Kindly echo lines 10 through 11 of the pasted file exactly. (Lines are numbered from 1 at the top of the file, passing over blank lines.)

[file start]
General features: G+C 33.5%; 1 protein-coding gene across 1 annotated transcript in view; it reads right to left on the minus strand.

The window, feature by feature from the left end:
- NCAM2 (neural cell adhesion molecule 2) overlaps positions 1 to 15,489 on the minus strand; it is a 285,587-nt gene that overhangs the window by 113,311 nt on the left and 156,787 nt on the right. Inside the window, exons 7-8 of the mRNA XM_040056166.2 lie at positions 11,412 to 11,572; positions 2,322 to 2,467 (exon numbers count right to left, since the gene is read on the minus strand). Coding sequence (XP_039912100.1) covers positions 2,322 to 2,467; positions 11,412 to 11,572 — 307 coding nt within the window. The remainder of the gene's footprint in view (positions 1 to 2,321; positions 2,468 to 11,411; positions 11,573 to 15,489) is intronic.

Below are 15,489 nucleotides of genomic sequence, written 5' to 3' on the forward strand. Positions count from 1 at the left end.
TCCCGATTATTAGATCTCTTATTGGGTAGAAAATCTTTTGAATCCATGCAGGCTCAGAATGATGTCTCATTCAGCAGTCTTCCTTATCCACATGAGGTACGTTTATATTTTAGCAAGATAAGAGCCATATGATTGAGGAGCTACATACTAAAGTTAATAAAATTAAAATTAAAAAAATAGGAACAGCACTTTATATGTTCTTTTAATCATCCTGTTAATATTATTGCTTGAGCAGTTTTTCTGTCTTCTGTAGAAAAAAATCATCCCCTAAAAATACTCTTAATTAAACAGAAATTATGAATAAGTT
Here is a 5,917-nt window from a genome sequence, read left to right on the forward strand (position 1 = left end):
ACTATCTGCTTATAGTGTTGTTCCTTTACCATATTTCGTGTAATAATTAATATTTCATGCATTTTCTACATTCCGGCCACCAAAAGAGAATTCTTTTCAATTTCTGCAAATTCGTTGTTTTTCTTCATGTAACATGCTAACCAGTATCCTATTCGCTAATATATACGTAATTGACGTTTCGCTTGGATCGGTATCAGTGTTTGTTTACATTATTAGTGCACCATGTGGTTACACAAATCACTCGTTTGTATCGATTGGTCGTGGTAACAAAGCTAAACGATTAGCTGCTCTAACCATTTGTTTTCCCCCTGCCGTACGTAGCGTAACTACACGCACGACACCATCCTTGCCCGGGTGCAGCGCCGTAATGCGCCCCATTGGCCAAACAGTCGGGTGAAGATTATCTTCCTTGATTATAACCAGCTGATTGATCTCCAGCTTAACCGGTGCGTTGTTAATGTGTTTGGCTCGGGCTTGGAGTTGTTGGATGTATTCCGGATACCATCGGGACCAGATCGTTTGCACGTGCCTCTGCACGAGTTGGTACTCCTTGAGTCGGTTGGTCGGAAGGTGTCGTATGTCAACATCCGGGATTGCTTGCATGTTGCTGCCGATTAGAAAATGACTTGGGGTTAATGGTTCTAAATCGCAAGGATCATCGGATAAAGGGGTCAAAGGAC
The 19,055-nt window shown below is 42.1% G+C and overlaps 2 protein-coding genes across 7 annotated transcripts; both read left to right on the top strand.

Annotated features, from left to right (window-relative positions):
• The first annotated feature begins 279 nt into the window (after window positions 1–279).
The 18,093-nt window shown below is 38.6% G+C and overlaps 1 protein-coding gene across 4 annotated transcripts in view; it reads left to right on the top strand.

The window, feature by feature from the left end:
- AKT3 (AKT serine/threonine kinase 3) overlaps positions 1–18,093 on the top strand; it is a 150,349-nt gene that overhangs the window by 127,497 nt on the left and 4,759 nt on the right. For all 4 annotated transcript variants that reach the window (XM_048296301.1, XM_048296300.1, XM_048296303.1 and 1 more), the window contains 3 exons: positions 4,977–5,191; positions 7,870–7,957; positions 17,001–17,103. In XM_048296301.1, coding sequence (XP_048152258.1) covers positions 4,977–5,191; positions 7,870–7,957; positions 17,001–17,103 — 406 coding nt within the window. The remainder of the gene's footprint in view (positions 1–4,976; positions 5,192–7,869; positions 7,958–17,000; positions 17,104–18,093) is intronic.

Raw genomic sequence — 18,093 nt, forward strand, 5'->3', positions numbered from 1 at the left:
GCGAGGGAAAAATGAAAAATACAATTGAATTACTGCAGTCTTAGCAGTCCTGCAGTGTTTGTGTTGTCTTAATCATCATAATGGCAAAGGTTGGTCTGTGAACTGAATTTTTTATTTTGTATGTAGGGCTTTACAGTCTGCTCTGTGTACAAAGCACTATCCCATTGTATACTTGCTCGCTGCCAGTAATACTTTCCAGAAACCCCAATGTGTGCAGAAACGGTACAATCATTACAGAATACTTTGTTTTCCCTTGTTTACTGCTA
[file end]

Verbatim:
• The first annotated feature begins 279 nt into the window (after window positions 1–279).
The 18,093-nt window shown below is 38.6% G+C and overlaps 1 protein-coding gene across 4 annotated transcripts in view; it reads left to right on the top strand.